Wikinvest Wire

The "not so great" generation

Sunday, March 23, 2008

This USAToday story about the rise and fall of many baby boomers is, unfortunately, probably a sign of things to come.

The plan wasn't very sound, when you think about it, but it sure worked pretty well for a while - have everyone buy lots of stuff that they don't need with money they don't have until everyone is in debt up to their eyeballs.

As long as the economy was booming, stocks were rising, and real estate prices only went up in one direction - up - the plan worked pretty well.

Now that none of those things are happening anymore, baby boomers scream, "Mommy! Daddy! Make it better."

Economy compels some to move home with parents
After being laid off from her job as an events planner at an upscale resort, Jo Ann Bauer struggled financially. She worked at several lower-paying jobs, relocated to a new city and even declared bankruptcy.

Then in December, she finally accepted her parents' invitation to move into their home — at age 52. "I'm back living in the bedroom that I grew up in," she said.

Taking shelter with parents isn't uncommon for young people in their 20s, especially when the job market is poor. But now the slumping economy and the credit crunch are forcing some children to do so later in life — even in middle age.

Financial planners report receiving many calls from parents seeking advice about taking in their grown children following divorces and layoffs.

Kim Foss Erickson, a financial planner in Roseville, Calif., north of Sacramento, said she has never seen older children, even those in their 50s, depending so much on their parents as in the last six months.

"This is not like, 'OK, my son just graduated from college and needs to move back in' type of thing," she said. "These are 40- and 50-year-old children of my clients that they're helping out."
These are 40 and 50 year old "children" indeed.


This week's cartoon from The Economist:

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Anonymous said...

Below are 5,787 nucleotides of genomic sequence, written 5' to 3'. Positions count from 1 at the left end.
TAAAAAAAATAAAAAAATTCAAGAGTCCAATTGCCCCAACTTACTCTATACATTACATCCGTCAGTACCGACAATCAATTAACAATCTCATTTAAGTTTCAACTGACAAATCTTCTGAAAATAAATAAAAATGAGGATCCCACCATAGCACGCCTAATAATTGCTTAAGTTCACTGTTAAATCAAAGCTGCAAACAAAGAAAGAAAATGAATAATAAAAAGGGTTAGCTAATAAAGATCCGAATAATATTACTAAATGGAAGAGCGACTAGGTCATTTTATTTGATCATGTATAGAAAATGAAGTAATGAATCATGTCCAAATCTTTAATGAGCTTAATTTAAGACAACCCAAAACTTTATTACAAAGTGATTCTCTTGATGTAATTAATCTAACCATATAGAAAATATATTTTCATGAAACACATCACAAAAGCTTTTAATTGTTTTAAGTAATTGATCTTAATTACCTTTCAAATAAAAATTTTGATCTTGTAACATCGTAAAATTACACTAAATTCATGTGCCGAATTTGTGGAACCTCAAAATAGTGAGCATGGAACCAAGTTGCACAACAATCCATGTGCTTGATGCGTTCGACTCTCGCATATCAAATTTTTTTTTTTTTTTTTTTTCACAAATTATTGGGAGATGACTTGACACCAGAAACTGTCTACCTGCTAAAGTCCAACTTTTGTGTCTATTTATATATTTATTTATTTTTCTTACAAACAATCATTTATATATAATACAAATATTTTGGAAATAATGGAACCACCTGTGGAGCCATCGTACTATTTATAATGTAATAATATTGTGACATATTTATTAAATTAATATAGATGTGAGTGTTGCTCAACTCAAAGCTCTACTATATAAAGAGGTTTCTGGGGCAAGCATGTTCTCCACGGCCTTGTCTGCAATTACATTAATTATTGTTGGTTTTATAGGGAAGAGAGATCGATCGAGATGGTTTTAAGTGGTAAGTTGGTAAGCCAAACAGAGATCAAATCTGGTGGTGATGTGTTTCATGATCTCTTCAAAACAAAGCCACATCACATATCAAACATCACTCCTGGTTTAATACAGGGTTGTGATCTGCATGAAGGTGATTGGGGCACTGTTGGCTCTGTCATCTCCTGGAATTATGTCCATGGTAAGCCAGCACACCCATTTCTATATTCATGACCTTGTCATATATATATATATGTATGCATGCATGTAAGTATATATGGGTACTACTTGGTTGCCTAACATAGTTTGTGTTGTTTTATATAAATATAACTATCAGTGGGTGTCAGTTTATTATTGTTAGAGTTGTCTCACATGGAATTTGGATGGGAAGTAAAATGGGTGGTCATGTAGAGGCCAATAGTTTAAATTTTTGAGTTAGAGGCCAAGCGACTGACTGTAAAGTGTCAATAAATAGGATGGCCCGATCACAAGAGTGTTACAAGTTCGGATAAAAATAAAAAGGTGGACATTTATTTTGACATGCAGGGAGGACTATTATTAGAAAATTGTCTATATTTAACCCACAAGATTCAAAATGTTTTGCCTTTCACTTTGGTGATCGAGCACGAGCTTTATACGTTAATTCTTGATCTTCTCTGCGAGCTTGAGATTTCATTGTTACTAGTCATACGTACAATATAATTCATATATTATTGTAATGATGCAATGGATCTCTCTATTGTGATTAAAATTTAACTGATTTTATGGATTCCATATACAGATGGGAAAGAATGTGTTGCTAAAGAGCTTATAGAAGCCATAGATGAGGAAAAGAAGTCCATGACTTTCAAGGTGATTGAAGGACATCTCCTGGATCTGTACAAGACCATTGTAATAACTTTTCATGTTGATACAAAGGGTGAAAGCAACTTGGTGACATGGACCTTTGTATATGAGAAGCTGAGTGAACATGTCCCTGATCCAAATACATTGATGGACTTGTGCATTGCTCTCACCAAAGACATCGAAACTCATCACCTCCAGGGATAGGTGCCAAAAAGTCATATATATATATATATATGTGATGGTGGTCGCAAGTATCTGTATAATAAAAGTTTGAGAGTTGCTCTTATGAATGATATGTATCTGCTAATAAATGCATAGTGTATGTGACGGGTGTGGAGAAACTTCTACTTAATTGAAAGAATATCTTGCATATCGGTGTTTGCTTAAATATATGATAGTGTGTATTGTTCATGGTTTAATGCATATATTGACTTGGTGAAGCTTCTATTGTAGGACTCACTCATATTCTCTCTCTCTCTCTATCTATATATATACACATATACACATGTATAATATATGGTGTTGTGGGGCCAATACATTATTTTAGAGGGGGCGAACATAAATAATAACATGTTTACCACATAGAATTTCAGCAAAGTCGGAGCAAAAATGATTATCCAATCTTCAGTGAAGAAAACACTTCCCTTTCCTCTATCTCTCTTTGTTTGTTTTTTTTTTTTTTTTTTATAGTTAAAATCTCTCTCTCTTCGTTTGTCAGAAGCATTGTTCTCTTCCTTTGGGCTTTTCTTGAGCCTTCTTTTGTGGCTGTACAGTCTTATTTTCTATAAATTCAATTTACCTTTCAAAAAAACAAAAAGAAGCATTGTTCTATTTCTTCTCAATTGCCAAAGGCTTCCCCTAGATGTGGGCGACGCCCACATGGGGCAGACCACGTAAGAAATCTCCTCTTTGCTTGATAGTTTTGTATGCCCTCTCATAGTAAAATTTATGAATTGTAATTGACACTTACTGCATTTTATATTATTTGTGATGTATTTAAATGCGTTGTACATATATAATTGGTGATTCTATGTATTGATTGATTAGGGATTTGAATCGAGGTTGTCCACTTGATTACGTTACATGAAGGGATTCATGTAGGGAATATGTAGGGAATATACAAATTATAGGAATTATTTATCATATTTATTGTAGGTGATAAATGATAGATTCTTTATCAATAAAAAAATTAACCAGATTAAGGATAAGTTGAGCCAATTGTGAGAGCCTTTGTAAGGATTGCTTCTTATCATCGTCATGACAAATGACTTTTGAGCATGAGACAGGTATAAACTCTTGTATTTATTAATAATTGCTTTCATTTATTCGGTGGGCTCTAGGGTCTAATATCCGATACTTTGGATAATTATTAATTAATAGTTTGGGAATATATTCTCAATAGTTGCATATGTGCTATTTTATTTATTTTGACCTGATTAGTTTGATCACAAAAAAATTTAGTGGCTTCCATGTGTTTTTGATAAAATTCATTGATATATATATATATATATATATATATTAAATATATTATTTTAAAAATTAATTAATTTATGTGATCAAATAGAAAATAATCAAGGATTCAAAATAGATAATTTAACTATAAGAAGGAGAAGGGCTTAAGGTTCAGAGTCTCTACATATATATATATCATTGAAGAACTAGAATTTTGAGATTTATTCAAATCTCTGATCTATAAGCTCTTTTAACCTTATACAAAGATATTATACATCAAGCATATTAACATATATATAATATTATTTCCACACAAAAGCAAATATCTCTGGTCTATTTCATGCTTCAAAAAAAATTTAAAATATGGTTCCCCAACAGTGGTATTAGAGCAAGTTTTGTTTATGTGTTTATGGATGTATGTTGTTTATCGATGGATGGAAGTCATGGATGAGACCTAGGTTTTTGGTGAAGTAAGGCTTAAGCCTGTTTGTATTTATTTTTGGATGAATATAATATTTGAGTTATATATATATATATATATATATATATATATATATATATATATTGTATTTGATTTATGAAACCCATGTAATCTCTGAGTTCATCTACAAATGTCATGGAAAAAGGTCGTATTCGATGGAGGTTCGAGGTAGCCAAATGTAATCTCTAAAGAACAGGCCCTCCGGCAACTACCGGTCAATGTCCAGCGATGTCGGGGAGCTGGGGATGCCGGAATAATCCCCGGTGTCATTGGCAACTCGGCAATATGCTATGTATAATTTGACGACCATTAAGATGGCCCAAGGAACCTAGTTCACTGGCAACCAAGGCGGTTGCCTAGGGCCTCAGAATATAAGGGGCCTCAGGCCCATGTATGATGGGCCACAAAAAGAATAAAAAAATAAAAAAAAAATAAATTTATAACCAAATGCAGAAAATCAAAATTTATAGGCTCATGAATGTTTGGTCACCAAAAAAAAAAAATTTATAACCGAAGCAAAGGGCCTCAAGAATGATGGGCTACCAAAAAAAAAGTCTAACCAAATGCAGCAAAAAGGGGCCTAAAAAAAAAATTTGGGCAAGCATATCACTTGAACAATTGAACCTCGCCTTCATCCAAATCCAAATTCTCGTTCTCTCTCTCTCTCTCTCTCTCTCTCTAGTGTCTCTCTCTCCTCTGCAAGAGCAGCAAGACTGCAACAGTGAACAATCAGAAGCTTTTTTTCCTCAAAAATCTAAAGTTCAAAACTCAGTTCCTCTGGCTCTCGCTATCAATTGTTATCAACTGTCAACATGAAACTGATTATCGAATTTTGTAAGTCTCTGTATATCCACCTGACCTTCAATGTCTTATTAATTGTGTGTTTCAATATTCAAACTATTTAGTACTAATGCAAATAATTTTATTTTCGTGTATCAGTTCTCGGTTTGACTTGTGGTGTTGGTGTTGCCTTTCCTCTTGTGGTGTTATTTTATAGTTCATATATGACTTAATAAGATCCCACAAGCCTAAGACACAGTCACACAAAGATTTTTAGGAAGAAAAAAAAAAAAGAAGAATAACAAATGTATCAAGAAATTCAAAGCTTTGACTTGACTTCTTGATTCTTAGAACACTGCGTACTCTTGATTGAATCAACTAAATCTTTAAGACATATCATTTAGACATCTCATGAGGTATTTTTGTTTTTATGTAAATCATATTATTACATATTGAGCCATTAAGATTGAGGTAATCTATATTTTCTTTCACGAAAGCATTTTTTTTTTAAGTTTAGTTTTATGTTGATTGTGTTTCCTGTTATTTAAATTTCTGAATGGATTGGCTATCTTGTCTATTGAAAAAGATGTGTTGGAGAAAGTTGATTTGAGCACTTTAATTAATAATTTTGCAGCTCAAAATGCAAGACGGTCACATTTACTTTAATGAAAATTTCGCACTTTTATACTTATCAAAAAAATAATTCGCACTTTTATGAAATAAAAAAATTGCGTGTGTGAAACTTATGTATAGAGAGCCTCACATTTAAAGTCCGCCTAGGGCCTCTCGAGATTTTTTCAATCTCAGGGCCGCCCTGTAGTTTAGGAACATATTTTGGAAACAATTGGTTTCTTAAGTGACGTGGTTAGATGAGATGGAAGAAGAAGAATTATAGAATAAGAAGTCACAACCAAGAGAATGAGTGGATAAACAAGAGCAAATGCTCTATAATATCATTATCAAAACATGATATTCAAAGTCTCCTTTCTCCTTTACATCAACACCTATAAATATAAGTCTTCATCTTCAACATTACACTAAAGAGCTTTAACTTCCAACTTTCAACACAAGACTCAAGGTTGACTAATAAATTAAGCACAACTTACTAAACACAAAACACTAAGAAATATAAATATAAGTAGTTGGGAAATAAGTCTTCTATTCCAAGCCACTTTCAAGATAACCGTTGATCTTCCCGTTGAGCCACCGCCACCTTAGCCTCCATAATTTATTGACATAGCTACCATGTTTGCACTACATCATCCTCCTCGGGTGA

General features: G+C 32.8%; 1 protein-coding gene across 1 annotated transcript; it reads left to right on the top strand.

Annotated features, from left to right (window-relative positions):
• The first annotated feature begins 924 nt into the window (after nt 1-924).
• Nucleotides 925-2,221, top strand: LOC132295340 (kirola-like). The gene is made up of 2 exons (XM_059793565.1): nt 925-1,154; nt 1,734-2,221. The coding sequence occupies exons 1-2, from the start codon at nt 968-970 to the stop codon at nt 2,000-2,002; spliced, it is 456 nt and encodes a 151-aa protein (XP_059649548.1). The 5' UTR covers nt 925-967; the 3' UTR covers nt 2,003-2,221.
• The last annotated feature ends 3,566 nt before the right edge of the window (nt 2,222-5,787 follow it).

I'm 30 and about as frugal as they come. I can't see ever moving back home. But I figure one of these days my spendthrift mom who at 54 is a typical boomer with no nest egg or retirement will be moving in with me.

d said...

I saw plenty of affluent houses in Silicone Valley, and OC in its hayday have 3 generations under one roof.

Most of the grand-children are very well educated.

Anonymous said...

I'm 28 and doing better than both of my boomer parents, who have gotten themselves into the typical situation (complete with bum house flipping investment, home equity extraction, and structurally-growing credit card debt) and seem to be clamoring for me to bail them out.

Anonymous said...

The boomers are like a giant swarm of locusts that consume everyting and leave nothing behind.

Let them eat cake.

donna said...

Hey, some of us have lived within our means and are doing all right.

Unfortunately there are way too few of us, and mostly those who had older parents who remembered the depression years very well and taught us to be frugal as well.

I have a 47 year old friend in LA who was laid off and may have to move in with his family soon. He's upset, but I think it will be better for him than the hellhole apartment he's in, actually.

staghounds said...

I found this the most interesting thing in the article:

"events planner at an upscale resort";and "publicist".

Perhaps they should try doing one of those millions of "jobs Americans won't do".

The picture is very revelatory, too. "LOOK AT ME!!!"

She can't even say "My parents are making the sacrifice, not me. The story ought to be about them".

Wouldn't hurt her to skip a meal or two, either.

Never mind, she's going to be in a national rag, and can't even manage to put on a pair of shoes.

I agree, the boomers are total locusts.

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